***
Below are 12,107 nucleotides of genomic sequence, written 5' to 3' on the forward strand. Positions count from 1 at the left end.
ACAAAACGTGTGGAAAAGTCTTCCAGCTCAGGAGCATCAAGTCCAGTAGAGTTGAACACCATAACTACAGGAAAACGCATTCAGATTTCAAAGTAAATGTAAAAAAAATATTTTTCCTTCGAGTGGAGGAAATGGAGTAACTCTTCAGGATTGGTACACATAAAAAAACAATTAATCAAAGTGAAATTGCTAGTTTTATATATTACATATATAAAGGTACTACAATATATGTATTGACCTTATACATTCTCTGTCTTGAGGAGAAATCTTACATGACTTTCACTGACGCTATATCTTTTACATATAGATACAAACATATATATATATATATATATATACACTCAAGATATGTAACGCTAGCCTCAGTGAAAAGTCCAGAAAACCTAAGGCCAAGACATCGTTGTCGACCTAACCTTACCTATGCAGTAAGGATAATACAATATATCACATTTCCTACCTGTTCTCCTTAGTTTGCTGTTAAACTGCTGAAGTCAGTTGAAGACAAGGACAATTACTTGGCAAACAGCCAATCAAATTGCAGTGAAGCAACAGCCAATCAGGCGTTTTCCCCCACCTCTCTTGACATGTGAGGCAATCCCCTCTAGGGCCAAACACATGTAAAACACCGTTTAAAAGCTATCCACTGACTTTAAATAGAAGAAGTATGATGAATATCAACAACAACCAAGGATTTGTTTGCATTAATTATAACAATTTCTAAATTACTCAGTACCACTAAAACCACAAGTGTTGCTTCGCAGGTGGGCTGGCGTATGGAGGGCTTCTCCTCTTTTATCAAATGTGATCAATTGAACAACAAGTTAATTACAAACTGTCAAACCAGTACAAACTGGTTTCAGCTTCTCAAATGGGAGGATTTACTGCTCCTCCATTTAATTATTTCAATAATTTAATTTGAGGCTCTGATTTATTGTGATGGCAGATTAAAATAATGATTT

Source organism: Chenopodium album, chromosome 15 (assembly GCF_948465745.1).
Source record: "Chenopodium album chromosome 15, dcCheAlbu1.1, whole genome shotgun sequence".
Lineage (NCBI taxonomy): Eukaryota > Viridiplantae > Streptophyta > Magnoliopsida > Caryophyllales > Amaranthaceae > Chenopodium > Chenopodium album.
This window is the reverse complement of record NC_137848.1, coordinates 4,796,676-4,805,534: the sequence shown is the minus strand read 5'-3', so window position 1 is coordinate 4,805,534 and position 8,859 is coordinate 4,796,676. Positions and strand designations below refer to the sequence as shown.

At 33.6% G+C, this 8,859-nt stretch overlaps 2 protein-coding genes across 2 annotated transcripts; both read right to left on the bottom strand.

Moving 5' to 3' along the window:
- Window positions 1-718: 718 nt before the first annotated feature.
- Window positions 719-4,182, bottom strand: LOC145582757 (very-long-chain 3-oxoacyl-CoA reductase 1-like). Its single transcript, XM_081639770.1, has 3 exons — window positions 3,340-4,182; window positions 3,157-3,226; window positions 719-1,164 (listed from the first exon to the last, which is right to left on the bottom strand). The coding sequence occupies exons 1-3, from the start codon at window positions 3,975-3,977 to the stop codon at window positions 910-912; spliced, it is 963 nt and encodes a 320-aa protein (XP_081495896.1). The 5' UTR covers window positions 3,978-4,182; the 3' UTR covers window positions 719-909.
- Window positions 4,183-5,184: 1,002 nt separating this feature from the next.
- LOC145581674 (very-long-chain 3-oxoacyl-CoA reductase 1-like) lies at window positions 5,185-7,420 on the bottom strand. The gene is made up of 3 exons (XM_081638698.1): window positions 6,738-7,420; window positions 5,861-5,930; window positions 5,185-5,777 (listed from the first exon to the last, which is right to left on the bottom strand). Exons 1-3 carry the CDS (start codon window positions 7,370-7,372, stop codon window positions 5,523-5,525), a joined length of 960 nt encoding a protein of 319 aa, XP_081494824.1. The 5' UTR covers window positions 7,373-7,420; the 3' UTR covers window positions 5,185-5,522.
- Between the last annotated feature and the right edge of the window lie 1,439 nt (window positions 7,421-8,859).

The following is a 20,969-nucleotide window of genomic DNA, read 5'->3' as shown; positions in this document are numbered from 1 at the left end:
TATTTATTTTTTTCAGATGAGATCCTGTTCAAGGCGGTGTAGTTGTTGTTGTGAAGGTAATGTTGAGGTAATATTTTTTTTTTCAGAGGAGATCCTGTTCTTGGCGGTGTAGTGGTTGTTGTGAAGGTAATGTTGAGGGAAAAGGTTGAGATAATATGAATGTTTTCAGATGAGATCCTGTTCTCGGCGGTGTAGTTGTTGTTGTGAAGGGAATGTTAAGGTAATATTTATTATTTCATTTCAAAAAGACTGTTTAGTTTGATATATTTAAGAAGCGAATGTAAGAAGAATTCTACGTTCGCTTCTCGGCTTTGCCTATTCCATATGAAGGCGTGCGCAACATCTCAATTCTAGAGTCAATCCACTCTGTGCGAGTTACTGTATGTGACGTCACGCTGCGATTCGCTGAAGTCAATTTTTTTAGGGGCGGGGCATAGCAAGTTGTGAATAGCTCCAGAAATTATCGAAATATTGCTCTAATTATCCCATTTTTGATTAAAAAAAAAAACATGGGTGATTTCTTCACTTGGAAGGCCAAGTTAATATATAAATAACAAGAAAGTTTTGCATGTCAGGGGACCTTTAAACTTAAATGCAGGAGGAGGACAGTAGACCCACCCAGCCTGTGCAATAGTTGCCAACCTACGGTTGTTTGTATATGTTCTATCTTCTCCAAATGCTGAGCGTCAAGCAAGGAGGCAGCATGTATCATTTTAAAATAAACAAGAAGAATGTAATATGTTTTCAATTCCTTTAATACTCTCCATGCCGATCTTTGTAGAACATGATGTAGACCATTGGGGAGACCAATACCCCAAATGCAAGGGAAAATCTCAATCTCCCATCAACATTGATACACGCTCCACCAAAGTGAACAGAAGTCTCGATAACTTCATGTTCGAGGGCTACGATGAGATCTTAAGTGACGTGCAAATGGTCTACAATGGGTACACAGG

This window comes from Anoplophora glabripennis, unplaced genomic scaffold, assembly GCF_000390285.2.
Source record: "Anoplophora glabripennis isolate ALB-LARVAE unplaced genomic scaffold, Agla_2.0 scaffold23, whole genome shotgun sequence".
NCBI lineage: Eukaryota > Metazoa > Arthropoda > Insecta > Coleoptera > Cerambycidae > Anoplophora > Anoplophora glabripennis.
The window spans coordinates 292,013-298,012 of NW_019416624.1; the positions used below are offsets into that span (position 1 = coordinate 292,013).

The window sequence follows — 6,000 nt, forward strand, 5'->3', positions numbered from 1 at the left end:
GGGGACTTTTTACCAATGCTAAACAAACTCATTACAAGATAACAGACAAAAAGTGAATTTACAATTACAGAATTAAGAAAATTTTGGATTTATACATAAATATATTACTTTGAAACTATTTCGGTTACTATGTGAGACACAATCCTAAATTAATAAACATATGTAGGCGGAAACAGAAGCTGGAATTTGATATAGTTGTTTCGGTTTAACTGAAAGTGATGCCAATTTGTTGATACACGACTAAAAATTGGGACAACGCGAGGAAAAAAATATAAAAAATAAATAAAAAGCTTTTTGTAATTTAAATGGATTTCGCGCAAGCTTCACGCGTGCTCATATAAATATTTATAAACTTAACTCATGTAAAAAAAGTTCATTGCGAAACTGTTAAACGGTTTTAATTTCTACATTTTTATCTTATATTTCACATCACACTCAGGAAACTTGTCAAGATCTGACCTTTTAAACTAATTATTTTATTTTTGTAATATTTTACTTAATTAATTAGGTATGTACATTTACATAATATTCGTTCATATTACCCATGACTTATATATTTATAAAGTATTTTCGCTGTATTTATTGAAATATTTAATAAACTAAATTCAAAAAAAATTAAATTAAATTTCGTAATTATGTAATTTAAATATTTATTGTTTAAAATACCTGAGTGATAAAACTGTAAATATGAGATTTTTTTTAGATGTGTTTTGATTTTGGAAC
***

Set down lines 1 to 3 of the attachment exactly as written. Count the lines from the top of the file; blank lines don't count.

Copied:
Below are 12,107 nucleotides of genomic sequence, written 5' to 3' on the forward strand. Positions count from 1 at the left end.
ACAAAACGTGTGGAAAAGTCTTCCAGCTCAGGAGCATCAAGTCCAGTAGAGTTGAACACCATAACTACAGGAAAACGCATTCAGATTTCAAAGTAAATGTAAAAAAAATATTTTTCCTTCGAGTGGAGGAAATGGAGTAACTCTTCAGGATTGGTACACATAAAAAAACAATTAATCAAAGTGAAATTGCTAGTTTTATATATTACATATATAAAGGTACTACAATATATGTATTGACCTTATACATTCTCTGTCTTGAGGAGAAATCTTACATGACTTTCACTGACGCTATATCTTTTACATATAGATACAAACATATATATATATATATATATATACACTCAAGATATGTAACGCTAGCCTCAGTGAAAAGTCCAGAAAACCTAAGGCCAAGACATCGTTGTCGACCTAACCTTACCTATGCAGTAAGGATAATACAATATATCACATTTCCTACCTGTTCTCCTTAGTTTGCTGTTAAACTGCTGAAGTCAGTTGAAGACAAGGACAATTACTTGGCAAACAGCCAATCAAATTGCAGTGAAGCAACAGCCAATCAGGCGTTTTCCCCCACCTCTCTTGACATGTGAGGCAATCCCCTCTAGGGCCAAACACATGTAAAACACCGTTTAAAAGCTATCCACTGACTTTAAATAGAAGAAGTATGATGAATATCAACAACAACCAAGGATTTGTTTGCATTAATTATAACAATTTCTAAATTACTCAGTACCACTAAAACCACAAGTGTTGCTTCGCAGGTGGGCTGGCGTATGGAGGGCTTCTCCTCTTTTATCAAATGTGATCAATTGAACAACAAGTTAATTACAAACTGTCAAACCAGTACAAACTGGTTTCAGCTTCTCAAATGGGAGGATTTACTGCTCCTCCATTTAATTATTTCAATAATTTAATTTGAGGCTCTGATTTATTGTGATGGCAGATTAAAATAATGATTT

Source organism: Chenopodium album, chromosome 15 (assembly GCF_948465745.1).